AMD, Intel, and Nvidia combined for a drop of 11.5% in units shipped.
All the leading suppliers of graphics chips for PCs reported declining sales for the fourth quarter of 2012, both on a sequential basis and year-over-year. AMD, Intel, and Nvidia combined for a 4Q12 that saw unit sales down 11.5% from a year earlier, as reported by Jon Peddie Research (JPR).
The news was disappointing for every one of the major players, says JPR. AMD dropped 13.6%, Intel slipped the least, just 2.9%, and Nvidia declined the most with 16.7% quarter-to-quarter change, this coming on the heels of a spectacular third quarter. The overall PC market actually grew 2.8% quarter-to-quarter while the graphics market declined 8.2% reflecting a decline in double-attach. That may be attributed to Intel’s improved embedded graphics, finally making “good enough” a true statement.
On a year-to-year basis JPR found total graphics shipments during 4Q12 dropped 11.5% as compared to PCs which declined by 5.6% overall. GPUs are traditionally a leading indicator of the market, since a GPU goes into every system before it is shipped and most of the PC vendors are guiding down for 1Q13.
JPR says the current turmoil in the PC market has led it to modify its forecast for future quarters, becoming less aggressive on both desktops and notebooks. The popularity of tablets and the persistent recession are the contributing factors that have altered the nature of the PC market. Nonetheless, the CAGR for PC graphics from 2012 to 2016 is 3.2%, and we expect the total shipments of graphics chips in 2016 to be 549 million units.
The ten-year average change for graphics shipments for quarter-to-quarter is a growth of -1.3%. This quarter is below the average with an 8.2% decrease.
JPR’s findings include discrete and integrated graphics (CPU and chipset) for Desktops, Notebooks (and Netbooks), and PC-based commercial (i.e., POS) and industrial/scientific and embedded. This report does not include handhelds (i.e., mobile phones), x86 Servers or ARM-based Tablets (i.e. iPad and Android-based tablets), smartbooks, or ARM-based Servers. It does include x86-based tablets.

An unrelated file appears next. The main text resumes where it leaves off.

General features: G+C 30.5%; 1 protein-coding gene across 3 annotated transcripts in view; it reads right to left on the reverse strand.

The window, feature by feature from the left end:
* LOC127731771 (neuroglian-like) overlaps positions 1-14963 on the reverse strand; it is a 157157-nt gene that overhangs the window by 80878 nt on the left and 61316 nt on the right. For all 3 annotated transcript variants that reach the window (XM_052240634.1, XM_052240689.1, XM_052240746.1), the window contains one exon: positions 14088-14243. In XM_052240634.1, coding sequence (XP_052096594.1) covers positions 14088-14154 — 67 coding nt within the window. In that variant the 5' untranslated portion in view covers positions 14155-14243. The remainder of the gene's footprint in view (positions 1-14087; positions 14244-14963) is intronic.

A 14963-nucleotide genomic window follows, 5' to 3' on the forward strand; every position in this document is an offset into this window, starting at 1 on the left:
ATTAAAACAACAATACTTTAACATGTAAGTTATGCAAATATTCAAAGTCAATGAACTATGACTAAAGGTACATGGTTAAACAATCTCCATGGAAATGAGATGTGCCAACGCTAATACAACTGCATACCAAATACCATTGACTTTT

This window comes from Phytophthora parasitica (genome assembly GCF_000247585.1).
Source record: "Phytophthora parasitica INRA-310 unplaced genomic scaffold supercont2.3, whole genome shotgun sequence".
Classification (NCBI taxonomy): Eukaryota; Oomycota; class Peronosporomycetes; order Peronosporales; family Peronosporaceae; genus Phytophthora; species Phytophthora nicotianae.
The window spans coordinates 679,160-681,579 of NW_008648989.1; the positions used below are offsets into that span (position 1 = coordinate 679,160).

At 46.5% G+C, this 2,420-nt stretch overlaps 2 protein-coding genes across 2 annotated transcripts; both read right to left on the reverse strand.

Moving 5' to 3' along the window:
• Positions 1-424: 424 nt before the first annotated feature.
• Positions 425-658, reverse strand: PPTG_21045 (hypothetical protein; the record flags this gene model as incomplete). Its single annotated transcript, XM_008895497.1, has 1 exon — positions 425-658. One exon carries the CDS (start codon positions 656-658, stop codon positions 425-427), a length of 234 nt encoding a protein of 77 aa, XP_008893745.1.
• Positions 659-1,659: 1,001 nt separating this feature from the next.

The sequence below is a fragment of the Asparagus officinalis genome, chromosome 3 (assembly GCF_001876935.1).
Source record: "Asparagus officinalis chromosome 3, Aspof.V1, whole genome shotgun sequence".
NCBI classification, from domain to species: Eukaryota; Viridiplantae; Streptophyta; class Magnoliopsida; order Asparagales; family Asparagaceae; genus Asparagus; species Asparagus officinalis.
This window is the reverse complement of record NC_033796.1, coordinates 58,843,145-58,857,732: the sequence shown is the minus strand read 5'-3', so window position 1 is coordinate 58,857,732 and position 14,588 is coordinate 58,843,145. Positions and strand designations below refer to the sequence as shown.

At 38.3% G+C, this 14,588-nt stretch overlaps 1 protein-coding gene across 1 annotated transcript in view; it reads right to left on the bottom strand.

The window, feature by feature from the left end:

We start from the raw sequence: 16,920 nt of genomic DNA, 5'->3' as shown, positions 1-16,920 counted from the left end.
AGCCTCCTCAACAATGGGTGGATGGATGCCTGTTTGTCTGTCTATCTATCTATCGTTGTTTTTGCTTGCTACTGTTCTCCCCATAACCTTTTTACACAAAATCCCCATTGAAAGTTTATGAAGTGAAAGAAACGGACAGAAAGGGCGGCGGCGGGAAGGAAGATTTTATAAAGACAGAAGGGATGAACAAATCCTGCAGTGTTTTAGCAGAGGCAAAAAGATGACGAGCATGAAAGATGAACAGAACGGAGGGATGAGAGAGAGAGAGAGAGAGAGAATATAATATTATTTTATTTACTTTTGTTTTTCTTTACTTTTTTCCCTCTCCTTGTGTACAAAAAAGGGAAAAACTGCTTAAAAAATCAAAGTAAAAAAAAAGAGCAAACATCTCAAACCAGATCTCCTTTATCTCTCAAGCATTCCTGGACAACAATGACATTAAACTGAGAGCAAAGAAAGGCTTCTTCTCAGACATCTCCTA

Breaking down the quarter
- AMD’s quarter-to-quarter total shipments of desktop heterogeneous GPU/CPUs, i.e., APUs increased 0.8% from Q3 and declined 19.1% in notebooks. The company’s overall PC graphics shipments slipped 13.6%.
- Intel’s quarter-to-quarter desktop processor-graphics EPG shipments increased from last quarter by 3%, and Notebooks fell by 6.76%. The company’s overall PC graphics shipments dropped 2.9%.
- Nvidia’s quarter-to-quarter desktop discrete shipments fell 15.1% from last quarter; and, the company’s mobile discrete shipments dropped 18.4%. The company’s overall PC graphics shipments declined 16.7%.
- Year to year this quarter AMD shipments declined 29.4%, Intel dropped 5%, Nvidia slipped 4.6%, and VIA fell 10% from last year.
- Total discrete GPUs (desktop and notebook) dropped 15.9% from the last quarter and were down 9.7% from last year for the same quarter due to the same problems plaguing the overall PC industry. Overall the trend for discrete GPUs is up with a CAGR to 2016 of 3.2%.
99% of Intel’s non-server processors have graphics, and over 67% of AMD’s non-server processors contain integrated graphics; AMD still ships integrated Graphics Processors (IGPs).
Year-to-year for the quarter the graphics market decreased. Shipments were down 3 million units from the same quarter last year.
|Market share this quarter||Market share last Qtr||Unit Change Qtr-to-qtr||Share Difference Qtr-to-qtr||Market Share last yr.|
Total Graphics Chip Market shares (Jon Peddie Research)
Graphics chips (GPUs) and chips with graphics (IGPs, APUs, and EPGs) are a leading indicator for the PC market. At least one and often two GPUs are present in every PC shipped. It can take the form of a discrete chip, a GPU integrated in the chipset or embedded in the CPU. The average has grown from 1.2 GPUs per PC in 2001 to almost 1.4 GPUs per PC.
The 4Q12 edition of Jon Peddie Research’s Market Watch is available now in both electronic and hard copy editions, and sells for $2,500. Included with this report is an Excel workbook with the data used to create the charts, the charts themselves, and supplemental information. The annual subscription price for JPR’s Market Watch is $4,000 and includes four quarterly issues. Full subscribers to JPR services receive Tech Watch (the company’s bi-weekly report) and a copy of Market Watch as part of their subscription. For information about purchasing Market Watch, please call 415/435-9368 or visit the Jon Peddie Research website at http://www.jonpeddie.com.